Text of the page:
3 ways to amplify your personal brand to get a job
You’ve created a personal brand that’s an expression of your mission, skills, and values. OK, so now how can you put that personal brand to work and advance your career?
Craft a living, interactive version of your resumé
A living version of your resumé is simply a version that is always kept up to date.
If you share a PDF version of your resumé with a prospective employer, the information is dated to the moment you submitted it. A living resumé, on the other hand, reflects your updates in real time! This way, hiring managers will always have the most recent version, so they’ll see the new skills and experiences you’ve gained since you applied.
An interactive resumé is one with hyperlinks embedded within it. This could include elements of your personal brand, like your LinkedIn profile and/or tangible proof of projects and accomplishments you’ve listed on your resumé, such as publications or presentations you’ve given.
You can create a living, interactive resumé by using a free service like Creddle.io or Canva.com, which will host your live resumé on an unpublished website and also allow you to download a PDF version that maintains interactive components. An alternate option is to host your PDF resumé using an online service like Google or OneDrive. Once you’ve determined a location for your live resumé, generate a QR code for your business card. This allows you to share your most recent resumé with anyone, anytime!
“If you share a PDF version of your resumé with a prospective employer, the information is dated to the moment you submitted it. A living resumé, on the other hand, reflects your updates in real time!”– Kelly Gordon, academic counsellor
Tailor your cover letters for each prospective employer
Your cover letter is a prime opportunity to connect your personal brand with that of your prospective employer. Open by introducing yourself and giving a brief overview of your background, the name the job you’re applying for and where you found the posting.
Next, pick 2 of the specific duties, qualifications, and/or responsibilities listed in the posting that best match the skills and experiences you possess. Speak to those in your cover letter’s 2nd and 3rd paragraphs, directly connecting those duties or responsibilities with your own specific experiences.
For example, I might write, “I see you’re looking for an academic counsellor who can give students advice about how to amplify their personal brand to get a job. During my time at Athabasca University, I’ve written articles, hosted workshops, and guided many students through the process of creating a personal brand.”
Close by thanking them for their consideration and let them know how they can follow up with you if they have any questions. Don’t forget to sign your name, even if it’s a digital signature, rather than simply type it. This adds a personal touch and speaks to your brand!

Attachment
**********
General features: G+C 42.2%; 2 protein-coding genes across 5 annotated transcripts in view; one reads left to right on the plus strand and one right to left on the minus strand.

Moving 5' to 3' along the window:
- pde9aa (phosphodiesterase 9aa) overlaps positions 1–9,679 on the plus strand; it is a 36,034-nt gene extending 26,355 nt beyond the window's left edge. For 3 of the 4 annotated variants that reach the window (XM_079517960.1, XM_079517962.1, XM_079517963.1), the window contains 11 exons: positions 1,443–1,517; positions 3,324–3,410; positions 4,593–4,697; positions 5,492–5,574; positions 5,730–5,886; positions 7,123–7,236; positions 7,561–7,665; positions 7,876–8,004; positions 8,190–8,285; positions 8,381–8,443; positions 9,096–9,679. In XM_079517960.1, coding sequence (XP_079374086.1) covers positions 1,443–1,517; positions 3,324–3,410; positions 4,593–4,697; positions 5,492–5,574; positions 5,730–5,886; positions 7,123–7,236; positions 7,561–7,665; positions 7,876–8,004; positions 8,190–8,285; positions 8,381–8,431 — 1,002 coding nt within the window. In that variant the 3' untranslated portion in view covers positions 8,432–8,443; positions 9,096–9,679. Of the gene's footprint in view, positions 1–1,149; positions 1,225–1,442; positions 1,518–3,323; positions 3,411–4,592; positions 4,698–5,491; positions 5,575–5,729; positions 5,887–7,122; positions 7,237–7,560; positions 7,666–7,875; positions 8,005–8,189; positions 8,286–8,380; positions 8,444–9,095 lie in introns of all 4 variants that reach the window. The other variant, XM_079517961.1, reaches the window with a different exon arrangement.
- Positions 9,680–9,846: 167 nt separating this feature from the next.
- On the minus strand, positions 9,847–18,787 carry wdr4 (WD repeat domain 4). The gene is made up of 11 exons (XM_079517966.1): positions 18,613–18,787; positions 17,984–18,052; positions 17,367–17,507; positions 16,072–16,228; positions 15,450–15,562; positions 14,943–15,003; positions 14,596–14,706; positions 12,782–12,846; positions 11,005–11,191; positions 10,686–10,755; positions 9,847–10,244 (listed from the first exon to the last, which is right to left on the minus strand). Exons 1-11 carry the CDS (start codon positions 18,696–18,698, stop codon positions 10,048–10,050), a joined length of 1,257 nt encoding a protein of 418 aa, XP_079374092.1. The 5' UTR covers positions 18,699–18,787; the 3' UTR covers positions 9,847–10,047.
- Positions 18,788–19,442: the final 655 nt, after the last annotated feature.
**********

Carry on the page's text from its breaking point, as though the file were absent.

Build your network!
The first step in building your network is to craft an elevator pitch for your brand—practice explaining the following in under 60 seconds: who you are, what you can do, what makes you unique, and what you hope to achieve.
Then you’ll need to find ways to connect with folks with whom you want to share your elevator pitch.
One great way to do this is to go to industry events and meetups, whether in person or online. This can be an innovative way to connect with others in the industry and share your elevator pitch about your personal brand. You can also hand out business cards to share the QR code for your resumé we discussed in part one!
You should also connect with as many people as you can on LinkedIn. Add your friends, family, previous colleagues, and folks you meet at industry events as contacts. Craft a summary that represents your brand—like that elevator pitch you’ve already developed! Share your work in posts, follow companies you’d like to work for and comment on their posts, and reach out to people in your network who are doing the kind of work you’re looking for.
Your personal brand defines the version of you that you’d like to show employers. A living resumé, tailored cover letter, and growing your network are tangible ways you can use your brand to get a job. As long as you’re actively revising, sharing, and meeting people, you’re well on your way to gainful employment!
“The first step in building your network is to craft an elevator pitch for your brand—practice explaining the following in under 60 seconds: who you are, what you can do, what makes you unique, and what you hope to achieve. ”– Kelly Gordon
- 3 ways to leverage past experience into a new career
- 9 skills to develop for success in any career
- What’s in a personal brand?
If you would like more information about career planning, please contact Counselling Services at firstname.lastname@example.org.